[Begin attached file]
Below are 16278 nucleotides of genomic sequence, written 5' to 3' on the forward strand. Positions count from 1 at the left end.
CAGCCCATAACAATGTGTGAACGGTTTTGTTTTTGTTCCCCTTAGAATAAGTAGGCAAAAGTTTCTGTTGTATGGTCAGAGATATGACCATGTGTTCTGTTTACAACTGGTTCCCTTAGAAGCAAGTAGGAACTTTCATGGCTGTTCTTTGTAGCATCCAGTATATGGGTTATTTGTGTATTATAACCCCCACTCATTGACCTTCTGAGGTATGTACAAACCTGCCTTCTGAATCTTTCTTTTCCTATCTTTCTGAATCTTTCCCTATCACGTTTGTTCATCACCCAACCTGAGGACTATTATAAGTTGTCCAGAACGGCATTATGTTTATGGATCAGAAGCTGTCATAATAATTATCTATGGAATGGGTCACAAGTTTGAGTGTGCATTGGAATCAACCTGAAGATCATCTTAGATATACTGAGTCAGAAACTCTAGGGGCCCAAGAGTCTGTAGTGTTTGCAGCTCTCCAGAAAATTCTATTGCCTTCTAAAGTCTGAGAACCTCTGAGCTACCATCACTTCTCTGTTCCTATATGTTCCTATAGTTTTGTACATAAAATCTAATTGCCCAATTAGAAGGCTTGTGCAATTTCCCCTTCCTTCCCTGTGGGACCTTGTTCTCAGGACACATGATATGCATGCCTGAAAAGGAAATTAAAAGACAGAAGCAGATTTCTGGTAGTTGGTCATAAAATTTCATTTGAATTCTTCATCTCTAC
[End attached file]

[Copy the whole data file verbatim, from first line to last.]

Below are 16278 nucleotides of genomic sequence, written 5' to 3' on the forward strand. Positions count from 1 at the left end.
CAGCCCATAACAATGTGTGAACGGTTTTGTTTTTGTTCCCCTTAGAATAAGTAGGCAAAAGTTTCTGTTGTATGGTCAGAGATATGACCATGTGTTCTGTTTACAACTGGTTCCCTTAGAAGCAAGTAGGAACTTTCATGGCTGTTCTTTGTAGCATCCAGTATATGGGTTATTTGTGTATTATAACCCCCACTCATTGACCTTCTGAGGTATGTACAAACCTGCCTTCTGAATCTTTCTTTTCCTATCTTTCTGAATCTTTCCCTATCACGTTTGTTCATCACCCAACCTGAGGACTATTATAAGTTGTCCAGAACGGCATTATGTTTATGGATCAGAAGCTGTCATAATAATTATCTATGGAATGGGTCACAAGTTTGAGTGTGCATTGGAATCAACCTGAAGATCATCTTAGATATACTGAGTCAGAAACTCTAGGGGCCCAAGAGTCTGTAGTGTTTGCAGCTCTCCAGAAAATTCTATTGCCTTCTAAAGTCTGAGAACCTCTGAGCTACCATCACTTCTCTGTTCCTATATGTTCCTATAGTTTTGTACATAAAATCTAATTGCCCAATTAGAAGGCTTGTGCAATTTCCCCTTCCTTCCCTGTGGGACCTTGTTCTCAGGACACATGATATGCATGCCTGAAAAGGAAATTAAAAGACAGAAGCAGATTTCTGGTAGTTGGTCATAAAATTTCATTTGAATTCTTCATCTCTAC